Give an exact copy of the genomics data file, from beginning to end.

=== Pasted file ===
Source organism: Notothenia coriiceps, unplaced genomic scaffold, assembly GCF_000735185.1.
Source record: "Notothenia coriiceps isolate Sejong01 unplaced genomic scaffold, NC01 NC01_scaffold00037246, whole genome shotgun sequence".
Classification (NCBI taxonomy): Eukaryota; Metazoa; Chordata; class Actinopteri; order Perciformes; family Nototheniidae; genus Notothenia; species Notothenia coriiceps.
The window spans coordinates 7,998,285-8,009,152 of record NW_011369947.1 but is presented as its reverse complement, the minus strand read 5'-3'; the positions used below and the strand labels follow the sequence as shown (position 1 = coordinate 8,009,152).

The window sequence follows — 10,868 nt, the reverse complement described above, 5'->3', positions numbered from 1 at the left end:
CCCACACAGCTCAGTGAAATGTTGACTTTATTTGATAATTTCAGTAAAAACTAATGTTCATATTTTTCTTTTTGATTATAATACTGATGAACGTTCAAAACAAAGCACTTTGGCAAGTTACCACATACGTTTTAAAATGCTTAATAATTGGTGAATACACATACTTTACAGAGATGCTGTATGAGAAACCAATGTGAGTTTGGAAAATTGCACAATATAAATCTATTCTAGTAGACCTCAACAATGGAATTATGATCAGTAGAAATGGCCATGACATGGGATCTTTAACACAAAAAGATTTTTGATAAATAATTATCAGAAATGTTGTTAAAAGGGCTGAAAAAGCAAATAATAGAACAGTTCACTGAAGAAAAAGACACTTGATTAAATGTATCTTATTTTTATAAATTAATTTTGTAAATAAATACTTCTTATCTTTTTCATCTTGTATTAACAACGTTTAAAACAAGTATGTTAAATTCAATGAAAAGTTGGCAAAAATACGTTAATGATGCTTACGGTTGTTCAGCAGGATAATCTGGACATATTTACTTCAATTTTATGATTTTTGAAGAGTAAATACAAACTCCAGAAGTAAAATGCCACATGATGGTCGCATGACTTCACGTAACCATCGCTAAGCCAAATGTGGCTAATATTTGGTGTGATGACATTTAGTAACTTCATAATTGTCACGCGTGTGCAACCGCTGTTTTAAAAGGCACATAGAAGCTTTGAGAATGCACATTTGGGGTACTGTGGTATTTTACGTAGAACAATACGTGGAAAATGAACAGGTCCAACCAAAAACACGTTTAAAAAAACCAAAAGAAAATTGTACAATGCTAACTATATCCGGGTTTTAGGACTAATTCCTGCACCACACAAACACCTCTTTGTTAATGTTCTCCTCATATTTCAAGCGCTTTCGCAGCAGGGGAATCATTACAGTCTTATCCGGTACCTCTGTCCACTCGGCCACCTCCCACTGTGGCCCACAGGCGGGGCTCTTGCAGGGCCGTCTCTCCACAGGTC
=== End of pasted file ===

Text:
Source organism: Notothenia coriiceps, unplaced genomic scaffold, assembly GCF_000735185.1.
Source record: "Notothenia coriiceps isolate Sejong01 unplaced genomic scaffold, NC01 NC01_scaffold00037246, whole genome shotgun sequence".
Classification (NCBI taxonomy): Eukaryota; Metazoa; Chordata; class Actinopteri; order Perciformes; family Nototheniidae; genus Notothenia; species Notothenia coriiceps.
The window spans coordinates 7,998,285-8,009,152 of record NW_011369947.1 but is presented as its reverse complement, the minus strand read 5'-3'; the positions used below and the strand labels follow the sequence as shown (position 1 = coordinate 8,009,152).

The window sequence follows — 10,868 nt, the reverse complement described above, 5'->3', positions numbered from 1 at the left end:
CCCACACAGCTCAGTGAAATGTTGACTTTATTTGATAATTTCAGTAAAAACTAATGTTCATATTTTTCTTTTTGATTATAATACTGATGAACGTTCAAAACAAAGCACTTTGGCAAGTTACCACATACGTTTTAAAATGCTTAATAATTGGTGAATACACATACTTTACAGAGATGCTGTATGAGAAACCAATGTGAGTTTGGAAAATTGCACAATATAAATCTATTCTAGTAGACCTCAACAATGGAATTATGATCAGTAGAAATGGCCATGACATGGGATCTTTAACACAAAAAGATTTTTGATAAATAATTATCAGAAATGTTGTTAAAAGGGCTGAAAAAGCAAATAATAGAACAGTTCACTGAAGAAAAAGACACTTGATTAAATGTATCTTATTTTTATAAATTAATTTTGTAAATAAATACTTCTTATCTTTTTCATCTTGTATTAACAACGTTTAAAACAAGTATGTTAAATTCAATGAAAAGTTGGCAAAAATACGTTAATGATGCTTACGGTTGTTCAGCAGGATAATCTGGACATATTTACTTCAATTTTATGATTTTTGAAGAGTAAATACAAACTCCAGAAGTAAAATGCCACATGATGGTCGCATGACTTCACGTAACCATCGCTAAGCCAAATGTGGCTAATATTTGGTGTGATGACATTTAGTAACTTCATAATTGTCACGCGTGTGCAACCGCTGTTTTAAAAGGCACATAGAAGCTTTGAGAATGCACATTTGGGGTACTGTGGTATTTTACGTAGAACAATACGTGGAAAATGAACAGGTCCAACCAAAAACACGTTTAAAAAAACCAAAAGAAAATTGTACAATGCTAACTATATCCGGGTTTTAGGACTAATTCCTGCACCACACAAACACCTCTTTGTTAATGTTCTCCTCATATTTCAAGCGCTTTCGCAGCAGGGGAATCATTACAGTCTTATCCGGTACCTCTGTCCACTCGGCCACCTCCCACTGTGGCCCACAGGCGGGGCTCTTGCAGGGCCGTCTCTCCACAGGTC